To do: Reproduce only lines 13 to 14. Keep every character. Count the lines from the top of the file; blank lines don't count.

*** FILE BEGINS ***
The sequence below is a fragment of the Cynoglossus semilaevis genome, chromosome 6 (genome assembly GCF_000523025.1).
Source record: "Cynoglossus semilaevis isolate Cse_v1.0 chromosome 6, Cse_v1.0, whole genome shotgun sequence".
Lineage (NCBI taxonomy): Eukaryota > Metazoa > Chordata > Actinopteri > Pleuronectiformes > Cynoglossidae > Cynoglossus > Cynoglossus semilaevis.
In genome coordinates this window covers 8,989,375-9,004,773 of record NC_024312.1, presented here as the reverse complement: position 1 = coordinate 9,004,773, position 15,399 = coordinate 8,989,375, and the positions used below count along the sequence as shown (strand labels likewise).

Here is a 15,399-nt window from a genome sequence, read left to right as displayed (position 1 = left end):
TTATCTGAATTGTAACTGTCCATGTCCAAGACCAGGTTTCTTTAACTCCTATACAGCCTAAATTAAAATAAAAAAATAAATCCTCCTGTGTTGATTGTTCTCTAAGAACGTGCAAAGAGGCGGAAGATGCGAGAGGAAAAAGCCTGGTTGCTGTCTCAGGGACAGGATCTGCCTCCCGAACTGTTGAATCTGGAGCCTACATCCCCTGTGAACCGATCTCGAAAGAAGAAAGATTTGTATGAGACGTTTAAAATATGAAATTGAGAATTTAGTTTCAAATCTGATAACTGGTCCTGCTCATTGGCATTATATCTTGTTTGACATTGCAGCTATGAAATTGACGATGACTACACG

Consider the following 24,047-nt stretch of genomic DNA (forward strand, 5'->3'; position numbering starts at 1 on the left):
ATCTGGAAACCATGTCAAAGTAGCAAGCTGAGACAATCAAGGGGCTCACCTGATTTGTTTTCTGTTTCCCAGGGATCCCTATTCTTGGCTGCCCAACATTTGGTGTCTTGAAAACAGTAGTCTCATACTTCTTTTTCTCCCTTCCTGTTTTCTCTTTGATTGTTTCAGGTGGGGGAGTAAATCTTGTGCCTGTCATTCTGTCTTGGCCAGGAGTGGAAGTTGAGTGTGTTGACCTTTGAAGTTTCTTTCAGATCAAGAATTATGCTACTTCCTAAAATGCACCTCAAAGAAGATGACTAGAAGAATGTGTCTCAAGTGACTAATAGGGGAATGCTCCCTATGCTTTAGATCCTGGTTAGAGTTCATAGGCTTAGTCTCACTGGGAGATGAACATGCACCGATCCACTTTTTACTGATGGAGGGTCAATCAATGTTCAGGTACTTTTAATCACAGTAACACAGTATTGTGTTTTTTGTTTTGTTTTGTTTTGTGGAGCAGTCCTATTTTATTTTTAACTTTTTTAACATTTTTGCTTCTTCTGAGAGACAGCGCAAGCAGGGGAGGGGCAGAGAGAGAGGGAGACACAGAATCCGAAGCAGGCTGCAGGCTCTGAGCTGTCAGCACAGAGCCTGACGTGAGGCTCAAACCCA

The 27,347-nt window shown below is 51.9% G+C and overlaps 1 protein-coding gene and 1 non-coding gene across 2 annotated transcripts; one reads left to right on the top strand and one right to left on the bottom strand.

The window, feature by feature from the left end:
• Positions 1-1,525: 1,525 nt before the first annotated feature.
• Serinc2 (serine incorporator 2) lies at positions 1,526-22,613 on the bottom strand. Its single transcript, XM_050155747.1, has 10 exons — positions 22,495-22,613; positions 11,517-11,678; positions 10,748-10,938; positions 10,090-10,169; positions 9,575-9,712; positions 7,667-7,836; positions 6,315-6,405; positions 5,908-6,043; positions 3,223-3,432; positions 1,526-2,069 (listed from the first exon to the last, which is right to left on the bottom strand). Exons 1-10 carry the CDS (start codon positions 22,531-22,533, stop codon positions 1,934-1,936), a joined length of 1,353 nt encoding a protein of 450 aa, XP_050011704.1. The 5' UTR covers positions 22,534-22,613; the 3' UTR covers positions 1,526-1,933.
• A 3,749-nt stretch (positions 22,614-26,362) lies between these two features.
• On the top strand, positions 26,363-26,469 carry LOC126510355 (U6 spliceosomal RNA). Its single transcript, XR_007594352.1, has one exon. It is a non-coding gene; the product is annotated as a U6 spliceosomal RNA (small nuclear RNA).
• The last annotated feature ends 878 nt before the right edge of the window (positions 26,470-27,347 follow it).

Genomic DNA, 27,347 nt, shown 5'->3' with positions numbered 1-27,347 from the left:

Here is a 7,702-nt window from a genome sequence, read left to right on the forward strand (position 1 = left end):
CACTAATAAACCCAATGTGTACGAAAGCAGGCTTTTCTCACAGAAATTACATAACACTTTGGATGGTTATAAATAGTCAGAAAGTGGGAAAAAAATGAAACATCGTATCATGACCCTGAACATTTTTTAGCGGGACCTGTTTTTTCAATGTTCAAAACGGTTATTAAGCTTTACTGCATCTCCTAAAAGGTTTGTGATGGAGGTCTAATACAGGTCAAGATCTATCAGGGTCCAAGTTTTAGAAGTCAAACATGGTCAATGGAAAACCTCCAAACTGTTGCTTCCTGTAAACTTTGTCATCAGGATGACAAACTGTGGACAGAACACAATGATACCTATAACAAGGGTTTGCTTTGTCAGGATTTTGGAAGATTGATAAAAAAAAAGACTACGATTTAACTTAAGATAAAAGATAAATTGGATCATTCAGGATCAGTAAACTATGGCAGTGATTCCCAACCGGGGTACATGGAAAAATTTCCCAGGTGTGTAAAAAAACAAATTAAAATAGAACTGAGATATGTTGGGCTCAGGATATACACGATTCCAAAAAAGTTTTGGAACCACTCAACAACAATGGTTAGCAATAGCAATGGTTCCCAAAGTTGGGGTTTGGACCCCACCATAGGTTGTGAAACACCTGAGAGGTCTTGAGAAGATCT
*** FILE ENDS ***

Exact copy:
• A 3,749-nt stretch (positions 22,614-26,362) lies between these two features.
• On the top strand, positions 26,363-26,469 carry LOC126510355 (U6 spliceosomal RNA). Its single transcript, XR_007594352.1, has one exon. It is a non-coding gene; the product is annotated as a U6 spliceosomal RNA (small nuclear RNA).